Stay safe – how to protect against scams and digital frauds
Sadly, in the first six months of 2021, two thirds of the UK adult population, 36 million people, were targeted by scammers - according to the Citizens' Advice Bureau. These scams can take many forms, from people pretending to be builders or officials coming to your door to people pretending to call, text or email you from your bank saying your account is at risk. It can be a scary and daunting experience and in an ever more connected world, digital scams are on the rise.
At Good Oaks Home Care, we take your loved one’s security seriously. This article is designed to give you all the information you need to be empowered yourself and help your loved one to avoid digital scams.
There are some excellent resources out there to help educate people about what a potential scam looks or sounds like. One of these is the national Take Five – Stop Fraud campaign which gives advice to help people recognise and avoid online scams and recognise the tricks someone might use to impersonate your bank or someone in authority like a police officer.
Top advice for anyone receiving a suspicious email or text is to stop and reread it before you do anything.
Often scammers will add in spam looking links to try and get you to click on to their fake websites. Banks won’t do this.
Scammers often use tactics like trying to scare you into taking action. For example, a text or email might say your account has been hacked so you have to secure it by clicking on the link below. Or it might say your account is suspended.
Sophisticated scammers will sound very convincing, especially those on the phone, and will use any information you give them to build a picture of you and rapport – they will often tell potential victims not to mention the call to family members as they cannot be trusted. Often they will call more then once to encourage victims to do things like withdraw money – there will always be a rush or need for things to be done right now.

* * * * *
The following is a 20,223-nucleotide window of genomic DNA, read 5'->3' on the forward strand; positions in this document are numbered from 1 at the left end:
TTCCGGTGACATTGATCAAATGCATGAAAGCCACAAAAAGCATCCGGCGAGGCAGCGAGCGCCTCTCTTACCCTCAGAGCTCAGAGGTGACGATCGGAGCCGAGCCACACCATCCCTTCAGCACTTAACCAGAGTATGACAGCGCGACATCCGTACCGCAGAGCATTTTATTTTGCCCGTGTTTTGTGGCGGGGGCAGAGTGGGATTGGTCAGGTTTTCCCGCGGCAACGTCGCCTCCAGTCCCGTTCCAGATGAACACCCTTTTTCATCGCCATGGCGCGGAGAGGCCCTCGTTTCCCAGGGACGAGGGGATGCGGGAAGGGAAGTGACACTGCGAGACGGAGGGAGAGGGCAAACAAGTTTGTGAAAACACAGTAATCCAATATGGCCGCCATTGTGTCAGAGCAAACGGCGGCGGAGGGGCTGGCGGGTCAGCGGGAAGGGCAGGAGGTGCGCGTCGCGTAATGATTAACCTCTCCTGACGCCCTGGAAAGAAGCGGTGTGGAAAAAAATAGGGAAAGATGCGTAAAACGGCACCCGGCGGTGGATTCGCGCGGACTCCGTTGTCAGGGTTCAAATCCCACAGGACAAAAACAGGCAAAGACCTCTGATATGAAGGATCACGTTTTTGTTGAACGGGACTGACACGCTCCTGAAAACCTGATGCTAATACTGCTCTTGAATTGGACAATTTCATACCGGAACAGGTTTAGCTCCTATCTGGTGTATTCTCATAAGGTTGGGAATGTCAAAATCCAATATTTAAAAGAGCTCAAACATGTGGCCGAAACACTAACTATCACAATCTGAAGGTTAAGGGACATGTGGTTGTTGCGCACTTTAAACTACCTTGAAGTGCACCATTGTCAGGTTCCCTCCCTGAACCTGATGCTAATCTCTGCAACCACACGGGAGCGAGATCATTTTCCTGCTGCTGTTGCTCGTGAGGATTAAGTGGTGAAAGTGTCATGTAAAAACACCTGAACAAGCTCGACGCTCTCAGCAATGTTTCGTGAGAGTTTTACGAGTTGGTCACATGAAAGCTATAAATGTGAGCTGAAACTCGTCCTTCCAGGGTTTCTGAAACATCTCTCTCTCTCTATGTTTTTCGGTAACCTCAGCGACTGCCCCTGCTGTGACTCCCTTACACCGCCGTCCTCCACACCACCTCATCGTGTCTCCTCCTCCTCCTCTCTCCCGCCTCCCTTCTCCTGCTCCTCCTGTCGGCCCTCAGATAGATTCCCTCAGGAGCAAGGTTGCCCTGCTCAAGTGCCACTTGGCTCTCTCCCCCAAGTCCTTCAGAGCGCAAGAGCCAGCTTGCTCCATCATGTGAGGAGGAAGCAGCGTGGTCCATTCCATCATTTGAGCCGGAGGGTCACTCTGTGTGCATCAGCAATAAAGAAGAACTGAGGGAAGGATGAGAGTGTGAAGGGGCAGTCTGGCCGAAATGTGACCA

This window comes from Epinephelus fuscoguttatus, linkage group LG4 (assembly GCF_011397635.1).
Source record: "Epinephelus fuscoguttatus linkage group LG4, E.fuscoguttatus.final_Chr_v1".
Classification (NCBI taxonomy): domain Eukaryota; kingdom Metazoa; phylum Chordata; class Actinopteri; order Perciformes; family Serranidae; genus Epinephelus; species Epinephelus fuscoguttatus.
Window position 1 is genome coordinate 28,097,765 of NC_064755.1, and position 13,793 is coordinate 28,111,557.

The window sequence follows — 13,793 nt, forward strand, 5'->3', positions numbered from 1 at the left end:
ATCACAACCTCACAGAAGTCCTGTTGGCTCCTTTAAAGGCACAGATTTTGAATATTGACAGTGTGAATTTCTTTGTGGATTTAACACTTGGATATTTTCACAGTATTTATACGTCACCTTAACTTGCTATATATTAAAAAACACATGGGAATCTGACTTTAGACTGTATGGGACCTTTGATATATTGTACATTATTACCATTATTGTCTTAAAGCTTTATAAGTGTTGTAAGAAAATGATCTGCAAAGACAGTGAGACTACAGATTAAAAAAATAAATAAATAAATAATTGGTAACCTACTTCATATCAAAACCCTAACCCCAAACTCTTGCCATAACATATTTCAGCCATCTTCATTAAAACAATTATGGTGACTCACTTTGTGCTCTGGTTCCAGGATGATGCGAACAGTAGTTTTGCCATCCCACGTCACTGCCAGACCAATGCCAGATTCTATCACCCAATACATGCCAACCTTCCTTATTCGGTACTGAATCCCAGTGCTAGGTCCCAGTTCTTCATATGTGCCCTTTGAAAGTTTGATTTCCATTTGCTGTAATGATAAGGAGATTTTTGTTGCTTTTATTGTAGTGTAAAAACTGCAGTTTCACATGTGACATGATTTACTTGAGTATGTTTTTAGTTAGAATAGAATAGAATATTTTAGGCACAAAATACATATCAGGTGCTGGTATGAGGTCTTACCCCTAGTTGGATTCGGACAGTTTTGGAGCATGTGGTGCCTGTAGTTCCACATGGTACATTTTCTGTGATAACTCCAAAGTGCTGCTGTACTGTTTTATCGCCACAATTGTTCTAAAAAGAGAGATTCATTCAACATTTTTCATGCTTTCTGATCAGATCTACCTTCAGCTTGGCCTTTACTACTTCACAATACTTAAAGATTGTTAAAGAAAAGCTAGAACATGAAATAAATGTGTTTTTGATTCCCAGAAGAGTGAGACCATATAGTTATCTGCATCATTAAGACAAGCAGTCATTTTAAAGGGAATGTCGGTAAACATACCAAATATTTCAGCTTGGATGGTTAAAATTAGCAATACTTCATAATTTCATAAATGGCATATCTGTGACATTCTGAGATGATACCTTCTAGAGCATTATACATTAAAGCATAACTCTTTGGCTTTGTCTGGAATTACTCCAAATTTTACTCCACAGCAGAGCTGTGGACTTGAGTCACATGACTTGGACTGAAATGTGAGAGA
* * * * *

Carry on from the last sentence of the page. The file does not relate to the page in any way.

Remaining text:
Take time to think about it, call your bank or the police on 111 or Action Fraud on 0300 123 2040 if you are worried.
Did they call out of the blue and need your card details right now? That’s a red flag.
Scammers sound very convincing, but try to imagine if a friend told you they had a phone call out of the blue asking for money, what would you say to them? (*You’d probably spot a scam if it wasn’t you involved.)
Look out for spam links to fake websites. Spam links are really long and not linked to accredited websites.
Look out for bad spelling and grammar, or text that looks like it’s been copied and pasted into the email body.
Look at the email address – is it a genuine one from a bank or from the police or is it a spam fake account?
Don’t click on links in emails, often these are what is called phishing emails. The scammer is fishing (phishing) to see if anyone clicks the link and takes the bait.
Make sure your laptop, tablet and mobile is up to date with the latest anti-virus software. And if you can use an anti-spam programme on your mobile phone. These often come as standard and will highlight potential and suspected spam calls.
Remember, take time and think about the text, call or email. It can be very scary but if in any doubt call a friend, check the local news for police alerts of scams currently in the area or call Action Fraud on 0300 123 2040. They are the police’s national fraud group.